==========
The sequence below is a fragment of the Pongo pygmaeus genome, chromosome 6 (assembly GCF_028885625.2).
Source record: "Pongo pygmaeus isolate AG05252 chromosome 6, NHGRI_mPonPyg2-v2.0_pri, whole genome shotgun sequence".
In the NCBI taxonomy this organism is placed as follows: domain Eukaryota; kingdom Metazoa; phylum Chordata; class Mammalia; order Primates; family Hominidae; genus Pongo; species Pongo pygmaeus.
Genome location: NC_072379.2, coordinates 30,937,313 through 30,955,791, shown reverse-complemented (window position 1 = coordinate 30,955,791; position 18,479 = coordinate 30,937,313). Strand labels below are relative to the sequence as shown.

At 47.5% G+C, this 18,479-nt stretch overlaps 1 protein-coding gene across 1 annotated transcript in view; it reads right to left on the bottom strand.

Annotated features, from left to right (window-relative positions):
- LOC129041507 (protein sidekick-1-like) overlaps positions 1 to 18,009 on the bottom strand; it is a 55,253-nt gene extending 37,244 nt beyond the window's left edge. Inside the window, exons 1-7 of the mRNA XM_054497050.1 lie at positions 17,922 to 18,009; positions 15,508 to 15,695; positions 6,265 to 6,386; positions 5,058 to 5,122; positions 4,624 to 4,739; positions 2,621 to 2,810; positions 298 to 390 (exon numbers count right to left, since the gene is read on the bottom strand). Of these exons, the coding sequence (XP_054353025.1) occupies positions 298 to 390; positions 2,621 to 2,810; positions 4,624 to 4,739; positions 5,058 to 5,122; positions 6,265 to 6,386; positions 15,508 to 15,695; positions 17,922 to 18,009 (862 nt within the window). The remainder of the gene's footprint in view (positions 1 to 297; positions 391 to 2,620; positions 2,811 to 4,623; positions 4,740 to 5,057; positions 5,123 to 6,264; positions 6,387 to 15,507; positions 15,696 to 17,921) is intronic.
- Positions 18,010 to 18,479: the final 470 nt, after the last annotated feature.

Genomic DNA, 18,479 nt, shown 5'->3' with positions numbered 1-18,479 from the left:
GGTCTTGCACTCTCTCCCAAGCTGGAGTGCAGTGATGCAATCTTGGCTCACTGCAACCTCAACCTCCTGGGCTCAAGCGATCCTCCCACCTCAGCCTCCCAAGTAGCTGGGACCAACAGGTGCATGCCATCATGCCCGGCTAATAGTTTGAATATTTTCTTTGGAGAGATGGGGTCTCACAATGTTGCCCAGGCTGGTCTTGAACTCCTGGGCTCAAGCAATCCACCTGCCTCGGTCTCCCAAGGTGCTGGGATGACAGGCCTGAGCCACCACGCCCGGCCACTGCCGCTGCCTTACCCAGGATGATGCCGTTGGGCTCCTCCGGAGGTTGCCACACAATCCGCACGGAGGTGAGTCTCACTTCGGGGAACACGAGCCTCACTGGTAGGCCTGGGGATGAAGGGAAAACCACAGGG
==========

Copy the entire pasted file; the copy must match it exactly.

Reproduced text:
The sequence below is a fragment of the Pongo pygmaeus genome, chromosome 6 (assembly GCF_028885625.2).
Source record: "Pongo pygmaeus isolate AG05252 chromosome 6, NHGRI_mPonPyg2-v2.0_pri, whole genome shotgun sequence".
In the NCBI taxonomy this organism is placed as follows: domain Eukaryota; kingdom Metazoa; phylum Chordata; class Mammalia; order Primates; family Hominidae; genus Pongo; species Pongo pygmaeus.
Genome location: NC_072379.2, coordinates 30,937,313 through 30,955,791, shown reverse-complemented (window position 1 = coordinate 30,955,791; position 18,479 = coordinate 30,937,313). Strand labels below are relative to the sequence as shown.

At 47.5% G+C, this 18,479-nt stretch overlaps 1 protein-coding gene across 1 annotated transcript in view; it reads right to left on the bottom strand.

Annotated features, from left to right (window-relative positions):
- LOC129041507 (protein sidekick-1-like) overlaps positions 1 to 18,009 on the bottom strand; it is a 55,253-nt gene extending 37,244 nt beyond the window's left edge. Inside the window, exons 1-7 of the mRNA XM_054497050.1 lie at positions 17,922 to 18,009; positions 15,508 to 15,695; positions 6,265 to 6,386; positions 5,058 to 5,122; positions 4,624 to 4,739; positions 2,621 to 2,810; positions 298 to 390 (exon numbers count right to left, since the gene is read on the bottom strand). Of these exons, the coding sequence (XP_054353025.1) occupies positions 298 to 390; positions 2,621 to 2,810; positions 4,624 to 4,739; positions 5,058 to 5,122; positions 6,265 to 6,386; positions 15,508 to 15,695; positions 17,922 to 18,009 (862 nt within the window). The remainder of the gene's footprint in view (positions 1 to 297; positions 391 to 2,620; positions 2,811 to 4,623; positions 4,740 to 5,057; positions 5,123 to 6,264; positions 6,387 to 15,507; positions 15,696 to 17,921) is intronic.
- Positions 18,010 to 18,479: the final 470 nt, after the last annotated feature.

Genomic DNA, 18,479 nt, shown 5'->3' with positions numbered 1-18,479 from the left:
GGTCTTGCACTCTCTCCCAAGCTGGAGTGCAGTGATGCAATCTTGGCTCACTGCAACCTCAACCTCCTGGGCTCAAGCGATCCTCCCACCTCAGCCTCCCAAGTAGCTGGGACCAACAGGTGCATGCCATCATGCCCGGCTAATAGTTTGAATATTTTCTTTGGAGAGATGGGGTCTCACAATGTTGCCCAGGCTGGTCTTGAACTCCTGGGCTCAAGCAATCCACCTGCCTCGGTCTCCCAAGGTGCTGGGATGACAGGCCTGAGCCACCACGCCCGGCCACTGCCGCTGCCTTACCCAGGATGATGCCGTTGGGCTCCTCCGGAGGTTGCCACACAATCCGCACGGAGGTGAGTCTCACTTCGGGGAACACGAGCCTCACTGGTAGGCCTGGGGATGAAGGGAAAACCACAGGG